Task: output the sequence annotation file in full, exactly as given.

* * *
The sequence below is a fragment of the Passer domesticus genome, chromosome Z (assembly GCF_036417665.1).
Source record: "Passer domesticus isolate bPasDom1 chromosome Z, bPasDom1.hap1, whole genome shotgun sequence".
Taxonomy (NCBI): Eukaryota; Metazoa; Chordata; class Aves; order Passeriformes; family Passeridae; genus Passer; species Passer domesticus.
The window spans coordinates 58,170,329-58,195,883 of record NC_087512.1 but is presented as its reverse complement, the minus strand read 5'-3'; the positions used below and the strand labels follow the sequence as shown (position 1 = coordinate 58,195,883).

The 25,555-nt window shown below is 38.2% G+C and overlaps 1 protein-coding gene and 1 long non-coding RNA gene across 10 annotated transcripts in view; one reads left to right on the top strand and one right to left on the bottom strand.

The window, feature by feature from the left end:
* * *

The sequence below is a fragment of the Passer domesticus genome, chromosome Z (assembly GCF_036417665.1).
Source record: "Passer domesticus isolate bPasDom1 chromosome Z, bPasDom1.hap1, whole genome shotgun sequence".
Taxonomy (NCBI): Eukaryota; Metazoa; Chordata; class Aves; order Passeriformes; family Passeridae; genus Passer; species Passer domesticus.
The window spans coordinates 58,170,329-58,195,883 of record NC_087512.1 but is presented as its reverse complement, the minus strand read 5'-3'; the positions used below and the strand labels follow the sequence as shown (position 1 = coordinate 58,195,883).

The 25,555-nt window shown below is 38.2% G+C and overlaps 1 protein-coding gene and 1 long non-coding RNA gene across 10 annotated transcripts in view; one reads left to right on the top strand and one right to left on the bottom strand.

The window, feature by feature from the left end: